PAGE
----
Burning ivory is nothing new. Since the President Daniel Arap Moi lit a 20ft pile of tusks at the Nairobi National Park in April 1989, many others around the world have followed suit, some choosing to crush rather than burn. Moi’s successors as President have also maintained a tradition of occasionally staging ivory burns to send a message that ivory has no value beyond the life of an elephant.
Tomorrow, President Uhuru Kenyatta will do him one better, tagging not just the second burn of his Presidency but also the biggest of them all – he will incinerate almost all of Kenya’s ivory stockpile, some 105 tonnes as well as another 1.5 tonnes of rhino horn. This he will do before an assembled audience of other African Heads of State, Hollywood celebrities and, perhaps most importantly, global media. Once again Kenya will shine as a paragon of elephant conservation.
Only it isn’t. In fact, Kenya has kept burning ivory while burying its elephants. While nowadays the conservation community is wont to heap accolades on the Kenyan government for its stated commitment and actions to halt the poaching of our wildlife, just two years ago, they were singing an entirely different tune. Veteran conservationist, Richard Leakey, who last year made a celebrated return to the Kenya Wildlife Service as the Chairman of its Board, had in 2014 warned that poaching was “a national disaster” and that known ringleaders were operating with “outrageous impunity”.
While many point to corruption among the law enforcement agencies as the source of this impunity, few eyebrows are raised when it is revealed that decorative ivory is to be found in State House and specifically in the President’s and First Lady’s offices. There were no murmurs of discontent last year when the Presidential Strategic Communication Unit released a photograph of President Kenyatta receiving US Secretary of State, John Kerry, at State House Nairobi, flanked by two elephant tusks.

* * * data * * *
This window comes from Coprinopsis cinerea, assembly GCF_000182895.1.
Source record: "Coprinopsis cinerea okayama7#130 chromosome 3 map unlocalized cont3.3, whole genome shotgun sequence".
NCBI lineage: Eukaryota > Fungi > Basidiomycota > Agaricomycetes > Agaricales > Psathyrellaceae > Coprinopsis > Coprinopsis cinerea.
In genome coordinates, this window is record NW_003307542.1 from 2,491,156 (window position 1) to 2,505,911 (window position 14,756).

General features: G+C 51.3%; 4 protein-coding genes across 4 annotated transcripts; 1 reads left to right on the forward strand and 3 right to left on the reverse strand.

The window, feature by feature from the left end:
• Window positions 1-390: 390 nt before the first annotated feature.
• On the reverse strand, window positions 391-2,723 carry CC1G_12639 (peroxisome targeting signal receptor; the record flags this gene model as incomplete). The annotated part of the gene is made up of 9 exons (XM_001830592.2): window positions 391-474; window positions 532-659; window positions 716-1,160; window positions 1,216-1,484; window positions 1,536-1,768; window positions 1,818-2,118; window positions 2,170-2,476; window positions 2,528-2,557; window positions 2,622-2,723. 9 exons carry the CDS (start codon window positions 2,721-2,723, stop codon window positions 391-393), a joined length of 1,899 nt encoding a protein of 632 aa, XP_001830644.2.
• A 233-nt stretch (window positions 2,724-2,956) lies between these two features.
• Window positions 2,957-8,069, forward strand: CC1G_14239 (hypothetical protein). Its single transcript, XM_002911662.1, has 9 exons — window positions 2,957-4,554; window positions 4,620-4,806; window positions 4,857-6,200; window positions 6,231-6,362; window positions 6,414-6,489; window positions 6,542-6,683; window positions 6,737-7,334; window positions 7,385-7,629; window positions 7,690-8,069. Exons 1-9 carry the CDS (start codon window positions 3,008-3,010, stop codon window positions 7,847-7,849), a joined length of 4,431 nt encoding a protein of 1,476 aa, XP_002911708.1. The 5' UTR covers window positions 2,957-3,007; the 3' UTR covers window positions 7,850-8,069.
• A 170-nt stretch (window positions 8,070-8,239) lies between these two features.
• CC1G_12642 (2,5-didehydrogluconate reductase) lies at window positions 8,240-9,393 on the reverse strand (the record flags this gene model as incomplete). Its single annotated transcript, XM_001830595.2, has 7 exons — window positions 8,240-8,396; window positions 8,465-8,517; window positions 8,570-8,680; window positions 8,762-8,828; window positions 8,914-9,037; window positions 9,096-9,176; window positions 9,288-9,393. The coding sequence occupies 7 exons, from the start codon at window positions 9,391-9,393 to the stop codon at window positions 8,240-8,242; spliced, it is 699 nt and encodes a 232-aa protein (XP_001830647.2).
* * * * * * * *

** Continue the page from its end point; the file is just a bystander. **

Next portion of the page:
In an oped in the Guardian, Paula Kahumbu, another strong and necessary voice for elephant conservation, writes that the ivory burn is not “really about burning ivory at all: it’s about saving elephants … eliminate demand for ivory and put value instead on living elephants”. In other words, any economic value that may be gained now or in the future from the sale of ivory is not worth the extinction of the species.
But this is an argument that the government itself has undermined. When agreeing to the routing of the standard gauge railway through the country’s wildlife sanctuaries, KWS’ Leakey said that although “ideally there should be no transportation in a national park," the plan was a "pragmatic" balance of wildlife and development concerns. In this case, building through the park as opposed populated areas will save money. The deal cemented the idea that wildlife is fair game when it stands on the path of “development”, a sharp contrast to the rhetoric surrounding tomorrow’s event.
Finally, there is the question of who actually benefits from the conservation of elephants. It is not enough to simply burn ivory to send messages to the outside world. Elephant conservation should not be about preserving them for tourists or burnishing politicians’ credentials or the government’s image. There needs to be a concerted effort to engage Kenyans and especially the communities bearing the cost of living alongside these animals, both in terms of lives and livelihoods, while enjoying few of the benefits.
In his famous “bunny huggers” speech at the 1997 CITES conference in Harare Leakey linked wildlife conservation to the struggle for “accountability, justice and opportunity”. He noted that Europeans do not seem to have suffered from the extinction of species such as mammoths or woolly rhinoceros. “Will Africans miss the elephant or the rhino if these too disappear?” he asked. As the Kenyan government and the global conservation movement prepare for their moment in the spotlight, it is a question they would do well to ponder.